PBS faces up to the competition
Pat Mitchell, the new president of PBS, plans to offer more American dramas and tinker with name-brand series to lure younger viewers and chase away competitors. But will core viewers run away or stay put?
It's an outrage, cried the critics. The long-running "Mystery!" series from Britain was to be axed by the new force at PBS, Pat Mitchell. How dare she?
It turns out that "ax" is too strong a term. Maybe Ms. Mitchell, who took the helm at PBS a year ago, meant "reinvent."
She's faced with an aging PBS viewer demographic (median age 56), but says she's not trying to replace these viewers, just recognizing there's a lot of competition out there: A&E, The Learning Channel, Bravo, Discovery, and other cable networks have been moving in on PBS's territory.
"We have to be more concerned about differentiating ourselves," she said in a recent telephone interview. Both A&E and BBC America, she notes, have "Mystery!"-like programs.
Mitchell, the fifth president and CEO of PBS, came from Time Warner, where she was president of CNN Productions and Time Inc. Television. Earlier she taught English and drama at the University of Georgia in Athens and at Virginia Commonwealth University in Richmond. She has also produced various news specials and founded her own production company, VU Productions.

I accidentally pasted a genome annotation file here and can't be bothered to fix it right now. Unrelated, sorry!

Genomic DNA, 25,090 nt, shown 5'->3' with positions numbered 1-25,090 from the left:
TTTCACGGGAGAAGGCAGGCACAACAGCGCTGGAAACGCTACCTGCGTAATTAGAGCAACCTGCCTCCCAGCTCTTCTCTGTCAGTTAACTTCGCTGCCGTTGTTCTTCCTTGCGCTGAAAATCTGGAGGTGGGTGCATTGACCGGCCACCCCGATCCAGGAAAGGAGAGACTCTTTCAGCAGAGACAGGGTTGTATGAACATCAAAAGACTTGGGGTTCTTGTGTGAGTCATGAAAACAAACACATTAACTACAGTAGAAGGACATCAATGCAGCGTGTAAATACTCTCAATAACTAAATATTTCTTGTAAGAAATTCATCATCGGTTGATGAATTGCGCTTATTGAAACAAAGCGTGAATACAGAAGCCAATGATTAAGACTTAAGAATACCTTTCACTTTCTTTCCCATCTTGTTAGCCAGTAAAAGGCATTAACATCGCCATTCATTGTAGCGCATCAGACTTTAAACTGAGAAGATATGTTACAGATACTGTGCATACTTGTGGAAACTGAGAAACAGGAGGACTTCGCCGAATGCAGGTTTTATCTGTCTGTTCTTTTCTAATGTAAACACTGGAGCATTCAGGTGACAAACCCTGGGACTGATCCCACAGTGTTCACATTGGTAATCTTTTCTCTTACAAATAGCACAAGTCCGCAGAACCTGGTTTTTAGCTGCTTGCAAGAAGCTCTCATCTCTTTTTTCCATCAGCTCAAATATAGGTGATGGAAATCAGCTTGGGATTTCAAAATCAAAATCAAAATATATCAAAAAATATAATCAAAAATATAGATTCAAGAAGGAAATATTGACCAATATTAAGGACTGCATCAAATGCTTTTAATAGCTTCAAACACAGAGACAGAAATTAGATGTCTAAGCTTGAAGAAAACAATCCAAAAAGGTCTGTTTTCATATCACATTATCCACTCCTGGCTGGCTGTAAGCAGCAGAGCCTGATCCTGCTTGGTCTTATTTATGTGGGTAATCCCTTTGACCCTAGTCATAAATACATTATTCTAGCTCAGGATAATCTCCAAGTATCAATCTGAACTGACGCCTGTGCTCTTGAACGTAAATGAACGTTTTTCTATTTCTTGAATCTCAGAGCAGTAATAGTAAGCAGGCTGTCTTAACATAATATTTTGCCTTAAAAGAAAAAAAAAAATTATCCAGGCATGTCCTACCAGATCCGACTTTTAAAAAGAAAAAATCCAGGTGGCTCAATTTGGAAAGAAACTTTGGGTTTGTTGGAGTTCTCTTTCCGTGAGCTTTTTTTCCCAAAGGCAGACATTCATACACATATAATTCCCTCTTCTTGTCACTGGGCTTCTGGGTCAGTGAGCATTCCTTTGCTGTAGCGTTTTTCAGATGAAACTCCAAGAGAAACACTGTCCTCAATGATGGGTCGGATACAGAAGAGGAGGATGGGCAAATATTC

"I spent the first year listening to our [PBS] member stations, and what I found was a picture of a singular enterprise at a critical intersection," she says. "We have several things converging at once. The competitive landscape around us is getting more competitive. So we have to look at our content and be more concerned that in the 500-channel universe we [offer] a unique choice...."
Though the PBS logo has long been associated with excellence - "Masterpiece Theatre," "Nova," "Frontline," "American Masters," "Nature," "The Lehrer News Hour," and "Mystery!" - it's a different world in televisionland today.
"Public television has been searching for itself over the last decade," says Gary Edgerton, a professor of film and television at Old Dominion University in Norfolk, Va., and author of the coming "Ken Burns's America." "Its distinctive role as developed in the '70s and '80s has been profoundly affected by cable and a lot of programming that only PBS used to do....